Cryptographic Hash Function
Brute-Force Attacks: Cryptographic Hash Function
- A brute-force attack does not depend on the specific algorithm but depends only on bit length.
- In the case of a hash function, a brute-force attack depends only on the bit length of the hash value.
- A cryptanalysis, in contrast, is an attack based on weaknesses in a particular cryptographic algorithm.
- We look first at brute-force attacks.
Preimage and Second Preimage Attacks: Cryptographic Hash Function
- Adversary wishes to find a value such that H(y) is equal to a given hash value h.
- The brute-force method is to pick values of y at random and try each value until a collision occurs.
- For an m-bit hash value, the level of effort is proportional to 2m.
- Specifically, the adversary would have to try, on average, 2m-1 values of y to find one that generates a given hash value h.
Collision Resistant Attacks: Cryptographic Hash Function
- Adversary wishes to find two messages or data blocks, x and y, that yield the same hash function: H(x)=H(y).
- This turns out to require considerably less effort than a preimage or second preimage attack.
- The effort required is explained by a mathematical result referred to as the birthday paradox.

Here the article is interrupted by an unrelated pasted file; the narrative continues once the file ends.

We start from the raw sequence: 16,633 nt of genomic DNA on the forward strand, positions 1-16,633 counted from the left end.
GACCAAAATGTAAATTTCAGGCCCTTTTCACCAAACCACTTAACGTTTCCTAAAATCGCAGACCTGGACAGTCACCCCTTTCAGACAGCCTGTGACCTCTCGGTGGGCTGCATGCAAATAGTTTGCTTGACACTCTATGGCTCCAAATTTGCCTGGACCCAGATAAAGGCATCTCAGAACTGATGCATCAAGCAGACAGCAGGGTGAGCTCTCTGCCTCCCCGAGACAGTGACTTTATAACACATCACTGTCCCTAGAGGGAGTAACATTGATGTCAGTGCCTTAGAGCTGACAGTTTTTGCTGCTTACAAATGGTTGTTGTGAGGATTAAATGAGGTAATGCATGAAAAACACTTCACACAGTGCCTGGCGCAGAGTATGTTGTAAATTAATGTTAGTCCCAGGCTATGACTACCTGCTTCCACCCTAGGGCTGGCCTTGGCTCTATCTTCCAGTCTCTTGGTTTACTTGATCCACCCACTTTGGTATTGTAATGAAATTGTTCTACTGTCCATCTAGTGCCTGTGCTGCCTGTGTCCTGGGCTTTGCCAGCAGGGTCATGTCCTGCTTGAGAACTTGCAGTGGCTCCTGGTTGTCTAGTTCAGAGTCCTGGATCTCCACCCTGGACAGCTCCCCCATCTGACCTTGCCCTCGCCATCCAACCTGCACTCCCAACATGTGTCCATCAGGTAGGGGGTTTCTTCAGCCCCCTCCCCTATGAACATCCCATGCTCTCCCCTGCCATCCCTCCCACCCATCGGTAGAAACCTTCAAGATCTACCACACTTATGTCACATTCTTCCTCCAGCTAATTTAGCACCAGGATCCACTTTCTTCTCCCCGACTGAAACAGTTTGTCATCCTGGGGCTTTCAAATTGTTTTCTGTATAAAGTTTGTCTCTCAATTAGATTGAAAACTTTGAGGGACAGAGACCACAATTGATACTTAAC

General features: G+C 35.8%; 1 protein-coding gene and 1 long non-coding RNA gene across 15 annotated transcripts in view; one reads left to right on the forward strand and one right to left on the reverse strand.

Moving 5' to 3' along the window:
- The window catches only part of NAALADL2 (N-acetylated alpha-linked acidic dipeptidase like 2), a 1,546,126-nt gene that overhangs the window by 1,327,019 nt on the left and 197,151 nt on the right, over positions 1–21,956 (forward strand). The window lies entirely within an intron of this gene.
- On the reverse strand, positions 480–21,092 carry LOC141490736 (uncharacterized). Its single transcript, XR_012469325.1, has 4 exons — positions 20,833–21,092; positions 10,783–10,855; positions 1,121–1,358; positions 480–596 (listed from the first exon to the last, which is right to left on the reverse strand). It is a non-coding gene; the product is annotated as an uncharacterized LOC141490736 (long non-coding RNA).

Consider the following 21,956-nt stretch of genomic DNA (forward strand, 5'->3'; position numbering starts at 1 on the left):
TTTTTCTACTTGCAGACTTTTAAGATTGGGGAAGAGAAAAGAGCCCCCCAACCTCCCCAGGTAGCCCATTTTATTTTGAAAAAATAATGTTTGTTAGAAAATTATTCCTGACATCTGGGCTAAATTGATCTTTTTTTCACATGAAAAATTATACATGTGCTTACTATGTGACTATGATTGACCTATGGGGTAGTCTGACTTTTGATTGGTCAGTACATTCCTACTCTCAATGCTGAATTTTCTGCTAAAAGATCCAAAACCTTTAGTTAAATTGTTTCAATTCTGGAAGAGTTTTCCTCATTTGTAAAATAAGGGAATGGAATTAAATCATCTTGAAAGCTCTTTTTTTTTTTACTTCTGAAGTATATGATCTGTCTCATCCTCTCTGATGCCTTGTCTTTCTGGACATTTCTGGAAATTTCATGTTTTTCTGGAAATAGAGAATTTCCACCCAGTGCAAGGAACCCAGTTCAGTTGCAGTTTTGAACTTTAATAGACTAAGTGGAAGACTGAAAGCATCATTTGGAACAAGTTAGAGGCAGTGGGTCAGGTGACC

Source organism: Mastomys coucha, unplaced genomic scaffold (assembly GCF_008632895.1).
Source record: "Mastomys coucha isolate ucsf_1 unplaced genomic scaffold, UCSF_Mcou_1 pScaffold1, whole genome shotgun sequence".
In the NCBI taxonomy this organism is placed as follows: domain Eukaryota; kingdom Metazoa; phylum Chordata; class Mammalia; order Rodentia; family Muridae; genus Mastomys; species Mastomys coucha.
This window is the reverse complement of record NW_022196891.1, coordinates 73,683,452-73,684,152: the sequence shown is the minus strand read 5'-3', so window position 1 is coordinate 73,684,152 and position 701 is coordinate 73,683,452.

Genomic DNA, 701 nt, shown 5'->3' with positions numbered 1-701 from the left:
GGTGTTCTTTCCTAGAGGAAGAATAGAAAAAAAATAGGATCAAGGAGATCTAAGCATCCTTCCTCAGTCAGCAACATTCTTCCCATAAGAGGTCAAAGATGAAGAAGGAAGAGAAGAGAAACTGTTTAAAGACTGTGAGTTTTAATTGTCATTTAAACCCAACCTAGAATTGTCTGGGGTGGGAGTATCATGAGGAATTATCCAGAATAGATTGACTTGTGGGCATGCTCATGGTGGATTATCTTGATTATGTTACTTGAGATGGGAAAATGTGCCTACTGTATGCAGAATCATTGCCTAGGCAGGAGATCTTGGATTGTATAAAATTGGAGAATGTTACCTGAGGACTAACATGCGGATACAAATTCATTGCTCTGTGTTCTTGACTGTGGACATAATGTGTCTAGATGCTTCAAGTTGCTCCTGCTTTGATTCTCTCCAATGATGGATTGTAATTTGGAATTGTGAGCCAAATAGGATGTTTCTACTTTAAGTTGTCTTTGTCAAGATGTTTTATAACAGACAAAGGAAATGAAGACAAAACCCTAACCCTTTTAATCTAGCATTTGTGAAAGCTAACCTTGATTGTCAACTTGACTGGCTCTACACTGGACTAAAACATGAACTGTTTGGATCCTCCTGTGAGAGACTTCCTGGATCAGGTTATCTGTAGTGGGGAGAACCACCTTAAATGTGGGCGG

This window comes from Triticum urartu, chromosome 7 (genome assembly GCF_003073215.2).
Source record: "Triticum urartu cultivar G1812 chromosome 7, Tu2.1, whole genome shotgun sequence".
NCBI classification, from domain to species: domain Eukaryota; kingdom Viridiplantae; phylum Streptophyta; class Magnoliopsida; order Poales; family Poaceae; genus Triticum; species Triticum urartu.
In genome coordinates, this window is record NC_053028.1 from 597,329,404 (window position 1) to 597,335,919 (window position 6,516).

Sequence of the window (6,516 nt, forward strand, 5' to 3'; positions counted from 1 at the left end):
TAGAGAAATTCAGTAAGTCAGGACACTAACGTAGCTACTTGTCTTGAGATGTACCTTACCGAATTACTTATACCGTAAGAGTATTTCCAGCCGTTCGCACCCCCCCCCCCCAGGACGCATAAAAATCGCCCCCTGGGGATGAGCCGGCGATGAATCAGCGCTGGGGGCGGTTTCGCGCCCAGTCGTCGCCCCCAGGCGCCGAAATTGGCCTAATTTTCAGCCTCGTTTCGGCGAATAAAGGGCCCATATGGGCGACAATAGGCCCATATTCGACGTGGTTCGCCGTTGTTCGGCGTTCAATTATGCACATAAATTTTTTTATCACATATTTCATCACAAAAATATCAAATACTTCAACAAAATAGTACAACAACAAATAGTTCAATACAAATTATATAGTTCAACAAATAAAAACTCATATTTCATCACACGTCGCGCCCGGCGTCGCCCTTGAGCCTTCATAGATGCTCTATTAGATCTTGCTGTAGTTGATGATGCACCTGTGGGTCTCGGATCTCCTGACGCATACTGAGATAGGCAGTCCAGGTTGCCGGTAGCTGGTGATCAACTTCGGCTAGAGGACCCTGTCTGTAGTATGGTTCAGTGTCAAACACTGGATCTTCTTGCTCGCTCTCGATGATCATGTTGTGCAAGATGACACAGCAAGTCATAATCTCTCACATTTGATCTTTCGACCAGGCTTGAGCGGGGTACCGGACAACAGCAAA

- Thus, for an m-bit hash value, if we pick data blocks at random, we can expect to find two data blocks with the same hash value within 2𝑚 = 2𝑚/2
- Yuval proposed the following strategy to exploit the birthday paradox in a collision resistant attack
- The source, A, prepared to sign a legitimate message x by appending the appropriate m-bit hash code and encrypting that hash code with A’s private key.
- The opponent generates 2m/2 variations x’ of x, all of which convey essentially the same meaning, and stores the messages and their hash values.
- Moreover, The opponent prepares a fraudulent message y for which A’s signature is desired.
- The opponent generates minor variations y’ of y, all of which convey essentially the same meaning. For each y’, the opponent computes H(y’), checks for matches with any of the H(x’) values, and continues until a match is found.
- The opponent offers the valid variation to A for signature. This signature can then attached to the fraudulent variation for transmission to the intended recipient.
Cryptanalysis: Cryptographic Hash Function
- As with encryption algorithms, cryptanalytic attacks on hash functions seek to exploit some property of the algorithm to perform some attack other than an exhaustive search.
- The way to measure the resistance of a hash algorithm to cryptanalysis is to compare its strength to the effort required for a brute-force attack.
- In recent years, there has been a considerable effort, and some successes, in developing cryptanalytic attacks on hash functions.
- To understand these, we need to look at the overall structure of a typical secure hash function, indicated in Figure.
- Cryptanalysis of hash functions focuses on the internal structure of ‘f’ and based on attempts to find efficient techniques for producing collisions for a single execution of ‘f’.
- Once that done, the attack must take into account the fixed value of IV.
- The attack on f depends on exploiting its internal structure.
- Typically, as with symmetric block ciphers, f consists of a series of rounds of processing. So that the attack involves analysis of the pattern of bit changes from round to round.